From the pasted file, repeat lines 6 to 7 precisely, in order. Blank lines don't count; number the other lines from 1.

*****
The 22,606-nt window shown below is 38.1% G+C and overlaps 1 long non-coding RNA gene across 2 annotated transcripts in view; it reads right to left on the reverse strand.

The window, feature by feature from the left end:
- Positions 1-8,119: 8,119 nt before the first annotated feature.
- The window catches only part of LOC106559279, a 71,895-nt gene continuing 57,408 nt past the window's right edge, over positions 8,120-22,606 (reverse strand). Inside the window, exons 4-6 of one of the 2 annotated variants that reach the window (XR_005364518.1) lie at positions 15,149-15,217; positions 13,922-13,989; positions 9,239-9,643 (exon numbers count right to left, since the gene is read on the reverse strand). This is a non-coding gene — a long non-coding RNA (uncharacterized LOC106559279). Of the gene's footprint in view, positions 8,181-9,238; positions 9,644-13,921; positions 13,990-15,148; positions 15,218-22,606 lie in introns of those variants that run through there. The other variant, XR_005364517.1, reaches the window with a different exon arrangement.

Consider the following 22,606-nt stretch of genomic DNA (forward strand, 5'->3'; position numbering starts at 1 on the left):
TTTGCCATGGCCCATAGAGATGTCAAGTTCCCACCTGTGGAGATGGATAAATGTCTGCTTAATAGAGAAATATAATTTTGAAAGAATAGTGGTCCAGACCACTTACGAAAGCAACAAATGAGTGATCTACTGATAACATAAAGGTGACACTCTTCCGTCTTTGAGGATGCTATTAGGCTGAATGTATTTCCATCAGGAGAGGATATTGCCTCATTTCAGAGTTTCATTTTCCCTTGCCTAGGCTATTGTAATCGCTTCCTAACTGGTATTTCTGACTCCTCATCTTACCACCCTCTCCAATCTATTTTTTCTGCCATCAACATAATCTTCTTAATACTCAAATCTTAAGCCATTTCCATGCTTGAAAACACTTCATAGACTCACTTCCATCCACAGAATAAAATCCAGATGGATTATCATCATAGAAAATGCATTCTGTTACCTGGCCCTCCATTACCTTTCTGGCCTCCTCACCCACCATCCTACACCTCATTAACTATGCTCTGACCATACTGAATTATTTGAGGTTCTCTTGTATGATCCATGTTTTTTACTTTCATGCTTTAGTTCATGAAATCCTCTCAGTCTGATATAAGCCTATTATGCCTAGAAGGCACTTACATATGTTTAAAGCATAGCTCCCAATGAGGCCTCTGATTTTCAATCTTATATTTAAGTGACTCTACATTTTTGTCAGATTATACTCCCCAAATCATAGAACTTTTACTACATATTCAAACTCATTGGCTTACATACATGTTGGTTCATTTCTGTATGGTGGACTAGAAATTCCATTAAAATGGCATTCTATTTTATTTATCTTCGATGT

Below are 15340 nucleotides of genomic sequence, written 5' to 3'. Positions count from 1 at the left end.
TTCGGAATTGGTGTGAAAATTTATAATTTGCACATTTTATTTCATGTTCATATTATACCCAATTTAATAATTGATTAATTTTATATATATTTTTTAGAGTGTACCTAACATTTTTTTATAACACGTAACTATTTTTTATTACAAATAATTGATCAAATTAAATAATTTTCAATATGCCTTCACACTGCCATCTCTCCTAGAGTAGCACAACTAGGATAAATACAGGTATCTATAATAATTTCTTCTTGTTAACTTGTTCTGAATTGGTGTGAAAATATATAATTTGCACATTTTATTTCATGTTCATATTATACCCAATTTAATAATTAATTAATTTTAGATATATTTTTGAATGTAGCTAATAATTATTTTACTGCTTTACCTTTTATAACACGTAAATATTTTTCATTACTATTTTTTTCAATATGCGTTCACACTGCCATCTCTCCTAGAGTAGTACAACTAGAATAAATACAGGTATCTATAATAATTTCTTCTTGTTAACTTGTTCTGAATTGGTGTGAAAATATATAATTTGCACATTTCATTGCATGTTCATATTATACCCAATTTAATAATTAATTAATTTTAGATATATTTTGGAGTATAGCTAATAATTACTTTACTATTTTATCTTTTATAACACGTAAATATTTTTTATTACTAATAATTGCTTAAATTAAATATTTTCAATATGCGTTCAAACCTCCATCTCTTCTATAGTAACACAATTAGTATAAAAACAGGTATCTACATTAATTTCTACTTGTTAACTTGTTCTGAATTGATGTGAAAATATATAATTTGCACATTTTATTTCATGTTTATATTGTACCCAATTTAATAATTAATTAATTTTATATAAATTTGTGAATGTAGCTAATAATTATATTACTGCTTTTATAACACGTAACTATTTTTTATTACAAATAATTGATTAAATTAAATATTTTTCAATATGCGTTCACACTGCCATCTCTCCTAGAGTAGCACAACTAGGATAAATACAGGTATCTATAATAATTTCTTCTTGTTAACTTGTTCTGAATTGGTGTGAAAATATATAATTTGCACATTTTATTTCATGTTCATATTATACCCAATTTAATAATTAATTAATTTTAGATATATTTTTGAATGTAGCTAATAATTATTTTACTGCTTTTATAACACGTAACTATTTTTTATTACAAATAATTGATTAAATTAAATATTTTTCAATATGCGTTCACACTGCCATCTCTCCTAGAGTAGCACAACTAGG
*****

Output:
TTTGCCATGGCCCATAGAGATGTCAAGTTCCCACCTGTGGAGATGGATAAATGTCTGCTTAATAGAGAAATATAATTTTGAAAGAATAGTGGTCCAGACCACTTACGAAAGCAACAAATGAGTGATCTACTGATAACATAAAGGTGACACTCTTCCGTCTTTGAGGATGCTATTAGGCTGAATGTATTTCCATCAGGAGAGGATATTGCCTCATTTCAGAGTTTCATTTTCCCTTGCCTAGGCTATTGTAATCGCTTCCTAACTGGTATTTCTGACTCCTCATCTTACCACCCTCTCCAATCTATTTTTTCTGCCATCAACATAATCTTCTTAATACTCAAATCTTAAGCCATTTCCATGCTTGAAAACACTTCATAGACTCACTTCCATCCACAGAATAAAATCCAGATGGATTATCATCATAGAAAATGCATTCTGTTACCTGGCCCTCCATTACCTTTCTGGCCTCCTCACCCACCATCCTACACCTCATTAACTATGCTCTGACCATACTGAATTATTTGAGGTTCTCTTGTATGATCCATGTTTTTTACTTTCATGCTTTAGTTCATGAAATCCTCTCAGTCTGATATAAGCCTATTATGCCTAGAAGGCACTTACATATGTTTAAAGCATAGCTCCCAATGAGGCCTCTGATTTTCAATCTTATATTTAAGTGACTCTACATTTTTGTCAGATTATACTCCCCAAATCATAGAACTTTTACTACATATTCAAACTCATTGGCTTACATACATGTTGGTTCATTTCTGTATGGTGGACTAGAAATTCCATTAAAATGGCATTCTATTTTATTTATCTTCGATGT

Below are 15340 nucleotides of genomic sequence, written 5' to 3'. Positions count from 1 at the left end.